September 2002 / Volume Three / Issue One
Janet I. Buck
The Meat Locker

I plan a luncheon on the terrace,
dust the outdoor furniture,
scrub dropping from our cedar chairs,
consider ways we bleach our blahs,
suck on nipples of a bottle
better than our sagging breasts.
I won’t wear shorts, my legs would show–
their licorice stains on perfect teeth,
their bad breath times and foul balls.

I chill the wine, sniff its cork,
wishing I were pouring milk,
lacy acidophilus belonging to
a loaf that rises in reward
to hunger’s fraught menagerie.
When love arrives, it’s cold in here.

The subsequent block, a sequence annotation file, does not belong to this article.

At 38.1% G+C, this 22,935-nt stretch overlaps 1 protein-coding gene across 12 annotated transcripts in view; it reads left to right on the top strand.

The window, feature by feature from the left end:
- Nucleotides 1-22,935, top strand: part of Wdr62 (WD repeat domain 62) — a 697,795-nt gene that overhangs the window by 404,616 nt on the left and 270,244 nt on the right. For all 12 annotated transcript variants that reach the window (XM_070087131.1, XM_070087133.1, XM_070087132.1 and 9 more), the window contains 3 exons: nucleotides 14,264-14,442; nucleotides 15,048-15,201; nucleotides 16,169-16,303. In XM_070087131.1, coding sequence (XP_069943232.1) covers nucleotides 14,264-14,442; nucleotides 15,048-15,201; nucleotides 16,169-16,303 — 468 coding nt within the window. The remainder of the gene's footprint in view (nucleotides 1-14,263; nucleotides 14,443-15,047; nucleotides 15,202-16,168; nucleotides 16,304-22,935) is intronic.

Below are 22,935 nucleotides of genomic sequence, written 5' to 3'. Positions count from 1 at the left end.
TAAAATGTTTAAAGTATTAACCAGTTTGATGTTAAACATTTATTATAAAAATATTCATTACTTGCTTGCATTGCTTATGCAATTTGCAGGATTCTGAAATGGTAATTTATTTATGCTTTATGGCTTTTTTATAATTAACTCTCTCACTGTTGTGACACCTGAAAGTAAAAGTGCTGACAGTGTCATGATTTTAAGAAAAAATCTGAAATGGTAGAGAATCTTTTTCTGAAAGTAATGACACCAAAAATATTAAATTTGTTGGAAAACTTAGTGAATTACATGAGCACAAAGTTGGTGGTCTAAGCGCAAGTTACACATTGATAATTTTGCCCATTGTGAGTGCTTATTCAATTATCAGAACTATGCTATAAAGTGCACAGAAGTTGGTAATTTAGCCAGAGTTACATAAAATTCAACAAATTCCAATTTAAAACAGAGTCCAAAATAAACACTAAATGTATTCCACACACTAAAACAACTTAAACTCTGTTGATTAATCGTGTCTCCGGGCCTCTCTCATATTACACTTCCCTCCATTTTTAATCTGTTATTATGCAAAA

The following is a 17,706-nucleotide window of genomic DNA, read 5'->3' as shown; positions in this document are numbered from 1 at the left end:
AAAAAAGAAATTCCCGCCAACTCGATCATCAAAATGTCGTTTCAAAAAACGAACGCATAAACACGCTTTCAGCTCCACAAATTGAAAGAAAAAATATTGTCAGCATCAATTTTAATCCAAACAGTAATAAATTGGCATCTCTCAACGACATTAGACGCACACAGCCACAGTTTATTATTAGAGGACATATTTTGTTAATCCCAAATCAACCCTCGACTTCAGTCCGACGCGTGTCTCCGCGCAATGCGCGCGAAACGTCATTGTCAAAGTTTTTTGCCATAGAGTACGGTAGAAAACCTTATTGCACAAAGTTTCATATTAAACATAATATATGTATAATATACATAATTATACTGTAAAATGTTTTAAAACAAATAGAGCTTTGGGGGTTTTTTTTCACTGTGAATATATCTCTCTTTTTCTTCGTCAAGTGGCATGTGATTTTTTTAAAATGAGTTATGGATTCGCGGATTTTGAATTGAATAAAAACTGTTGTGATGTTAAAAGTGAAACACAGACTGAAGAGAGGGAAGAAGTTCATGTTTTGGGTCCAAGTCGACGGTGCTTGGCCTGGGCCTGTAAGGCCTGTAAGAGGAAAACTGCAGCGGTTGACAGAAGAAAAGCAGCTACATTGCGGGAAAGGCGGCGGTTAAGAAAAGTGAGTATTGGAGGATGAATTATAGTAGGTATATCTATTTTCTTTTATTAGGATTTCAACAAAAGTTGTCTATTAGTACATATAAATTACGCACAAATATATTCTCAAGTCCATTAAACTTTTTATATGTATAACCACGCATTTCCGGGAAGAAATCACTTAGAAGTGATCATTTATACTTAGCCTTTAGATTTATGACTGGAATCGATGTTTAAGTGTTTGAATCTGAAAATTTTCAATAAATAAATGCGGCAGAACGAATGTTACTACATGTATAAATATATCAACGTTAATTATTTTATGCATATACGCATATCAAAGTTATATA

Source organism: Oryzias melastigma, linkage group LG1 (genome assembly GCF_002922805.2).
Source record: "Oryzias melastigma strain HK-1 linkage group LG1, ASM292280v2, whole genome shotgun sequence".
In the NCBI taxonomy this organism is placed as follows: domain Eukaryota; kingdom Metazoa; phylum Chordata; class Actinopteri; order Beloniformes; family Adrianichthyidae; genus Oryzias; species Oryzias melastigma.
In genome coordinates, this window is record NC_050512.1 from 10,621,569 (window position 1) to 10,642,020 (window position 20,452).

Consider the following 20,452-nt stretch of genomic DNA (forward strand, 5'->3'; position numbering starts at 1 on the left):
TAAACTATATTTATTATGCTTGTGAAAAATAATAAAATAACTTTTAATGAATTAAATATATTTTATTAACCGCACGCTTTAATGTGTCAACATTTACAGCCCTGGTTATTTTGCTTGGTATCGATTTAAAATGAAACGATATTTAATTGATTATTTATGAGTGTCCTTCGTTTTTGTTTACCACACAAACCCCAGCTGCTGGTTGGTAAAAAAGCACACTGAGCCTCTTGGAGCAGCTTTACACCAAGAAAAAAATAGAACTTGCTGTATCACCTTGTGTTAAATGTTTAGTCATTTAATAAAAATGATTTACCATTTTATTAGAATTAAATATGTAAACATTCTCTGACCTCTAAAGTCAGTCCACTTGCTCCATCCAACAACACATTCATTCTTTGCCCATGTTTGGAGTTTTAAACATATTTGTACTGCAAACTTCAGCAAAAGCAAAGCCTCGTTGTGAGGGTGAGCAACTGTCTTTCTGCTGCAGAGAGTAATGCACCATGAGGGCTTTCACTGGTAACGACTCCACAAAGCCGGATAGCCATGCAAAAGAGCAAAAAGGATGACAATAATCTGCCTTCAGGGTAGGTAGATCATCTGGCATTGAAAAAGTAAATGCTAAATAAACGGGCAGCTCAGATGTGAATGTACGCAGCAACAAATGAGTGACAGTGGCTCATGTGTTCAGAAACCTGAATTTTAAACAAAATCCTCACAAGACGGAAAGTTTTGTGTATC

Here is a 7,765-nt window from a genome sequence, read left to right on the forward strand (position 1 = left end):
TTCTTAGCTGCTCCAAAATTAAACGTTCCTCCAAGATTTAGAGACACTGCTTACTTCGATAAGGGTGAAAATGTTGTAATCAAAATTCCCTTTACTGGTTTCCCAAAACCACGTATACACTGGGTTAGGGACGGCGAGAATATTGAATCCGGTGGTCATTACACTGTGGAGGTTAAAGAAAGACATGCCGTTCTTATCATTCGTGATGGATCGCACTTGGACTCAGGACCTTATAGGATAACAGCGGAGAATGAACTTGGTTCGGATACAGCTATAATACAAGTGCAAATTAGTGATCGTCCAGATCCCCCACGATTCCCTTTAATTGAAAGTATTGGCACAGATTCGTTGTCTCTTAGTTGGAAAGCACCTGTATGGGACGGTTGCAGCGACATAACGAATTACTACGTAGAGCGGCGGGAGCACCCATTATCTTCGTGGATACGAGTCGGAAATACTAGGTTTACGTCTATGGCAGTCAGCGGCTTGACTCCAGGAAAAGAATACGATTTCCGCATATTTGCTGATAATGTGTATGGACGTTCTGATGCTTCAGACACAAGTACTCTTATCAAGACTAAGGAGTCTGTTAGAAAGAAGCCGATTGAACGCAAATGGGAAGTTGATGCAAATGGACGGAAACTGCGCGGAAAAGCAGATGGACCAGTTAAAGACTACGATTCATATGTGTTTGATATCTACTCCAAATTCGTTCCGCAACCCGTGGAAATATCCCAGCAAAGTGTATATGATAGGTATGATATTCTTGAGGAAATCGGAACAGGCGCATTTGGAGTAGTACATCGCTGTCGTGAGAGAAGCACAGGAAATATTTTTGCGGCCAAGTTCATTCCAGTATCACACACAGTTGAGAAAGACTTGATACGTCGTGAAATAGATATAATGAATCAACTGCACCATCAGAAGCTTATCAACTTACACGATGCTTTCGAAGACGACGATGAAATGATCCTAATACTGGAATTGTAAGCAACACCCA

Ghosts on meat hooks draw no flies.
Sun ball’s wilted marigold is not enough
to thaw these icebergs
practiced like piano keys.

Quiet streams of consciousness
hide their ripples in a smile,
the pasted kind that stores
our sadness out of reach.
My books sit lonely on the shelf,
their paper wombs
packed with crusty semen spots,
their fusillades, their brewing bombs,
their tree trunks and their derelicts.

So much of me you dance around
like fences on a velvet lawn.
We talk about the Middle East,
pornography in cyber-space,
the rising cost of paper clips.

“My beer mug has a hole,” you say
and I replenish yellowness
wistfully as servants spread
palatial ground with petals
of a scissored rose.
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